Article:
# Inventory Turnover Ratio Calculator

## What is Inventory Turnover Ratio?

Inventory Turnover Ratio is a ratio that shows how many times an average inventory of a company is sold or replaced during a period, for example, a year. It compares two things, viz., the cost of goods sold and average inventory.

## Formula for Calculating Inventory Turnover Ratio

The formula used for calculating the inventory turnover ratio is as follows:

Inventory Turnover Ratio = Cost of Goods Sold/Average Inventory

Where average inventory = (Opening Stock + Closing Stock)/2

## Components of Inventory Turnover Ratio

Let’s understand the components of the ratio of inventory turnover.

### Cost of Goods Sold

The cost of goods sold here includes the cost of all the materials, labor costs, and overheads that have occurred to produce the goods or services. We may understand that selling and distribution costs and finance costs are not made part of it.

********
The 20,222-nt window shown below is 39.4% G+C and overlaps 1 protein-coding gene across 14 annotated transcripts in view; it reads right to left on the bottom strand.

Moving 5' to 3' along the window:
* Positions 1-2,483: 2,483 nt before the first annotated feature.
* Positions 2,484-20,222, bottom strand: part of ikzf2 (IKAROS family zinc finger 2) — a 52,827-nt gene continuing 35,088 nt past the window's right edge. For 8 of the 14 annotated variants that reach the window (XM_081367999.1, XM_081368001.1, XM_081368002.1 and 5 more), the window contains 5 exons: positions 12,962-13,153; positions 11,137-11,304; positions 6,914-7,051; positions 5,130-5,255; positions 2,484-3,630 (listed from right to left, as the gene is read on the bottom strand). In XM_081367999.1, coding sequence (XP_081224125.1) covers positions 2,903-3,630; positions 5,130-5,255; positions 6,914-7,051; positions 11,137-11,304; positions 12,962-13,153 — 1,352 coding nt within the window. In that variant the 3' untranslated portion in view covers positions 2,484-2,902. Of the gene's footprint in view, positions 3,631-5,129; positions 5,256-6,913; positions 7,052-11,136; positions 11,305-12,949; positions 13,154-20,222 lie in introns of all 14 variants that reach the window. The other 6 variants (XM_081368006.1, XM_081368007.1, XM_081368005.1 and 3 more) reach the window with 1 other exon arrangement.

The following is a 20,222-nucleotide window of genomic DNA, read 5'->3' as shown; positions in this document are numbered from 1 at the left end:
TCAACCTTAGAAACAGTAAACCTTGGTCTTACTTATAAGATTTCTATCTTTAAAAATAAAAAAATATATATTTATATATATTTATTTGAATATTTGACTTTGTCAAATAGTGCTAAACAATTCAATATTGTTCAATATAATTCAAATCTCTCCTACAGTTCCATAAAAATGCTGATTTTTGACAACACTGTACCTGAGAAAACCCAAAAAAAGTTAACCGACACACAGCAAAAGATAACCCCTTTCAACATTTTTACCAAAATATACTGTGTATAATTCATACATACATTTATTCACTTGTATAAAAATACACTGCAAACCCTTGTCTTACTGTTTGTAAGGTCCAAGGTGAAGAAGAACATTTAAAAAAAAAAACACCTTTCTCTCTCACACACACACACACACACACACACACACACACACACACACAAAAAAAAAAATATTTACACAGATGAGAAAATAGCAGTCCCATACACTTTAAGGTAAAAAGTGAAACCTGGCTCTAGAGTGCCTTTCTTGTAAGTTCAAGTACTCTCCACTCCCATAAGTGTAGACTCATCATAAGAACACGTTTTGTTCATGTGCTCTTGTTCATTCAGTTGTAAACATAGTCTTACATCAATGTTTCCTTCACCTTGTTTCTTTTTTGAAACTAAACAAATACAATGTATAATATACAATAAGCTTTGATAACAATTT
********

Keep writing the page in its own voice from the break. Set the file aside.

### Average Inventory

For the purpose of this ratio, we take an average of opening and closing inventory. Why? We know that inventory is a moving asset and not a fixed asset. Therefore, the levels of inventory keep changing with each transaction; whether it is a sale or purchase, inventory moved to waste, etc. With the advent of sophisticated inventory management software, it is possible to find out the real weighted average inventory it had held during a year.

## Interpretation of Inventory Turnover Ratio

The most important thing after calculating this ratio is to interpret and analyze it.

### Low Inventory Turnover Ratio

Apparently, the higher this ratio, the better it is. Lower ratios signify a lack of sufficient sales or higher levels of stock. Some smart businessmen purposely keep high ratios, foreseeing a demand rise in their industry or a rise in prices of the stock. This normally is a temporary phenomenon. The best way to judge whether a ratio is up to the mark or not is to compare it with the industry averages.

### High Inventory Turnover Ratio

It implies either strong sales and better inventory management, and also better liquidity. But it can also indicate a shortage or inadequate inventory levels, which may lead to a loss in business.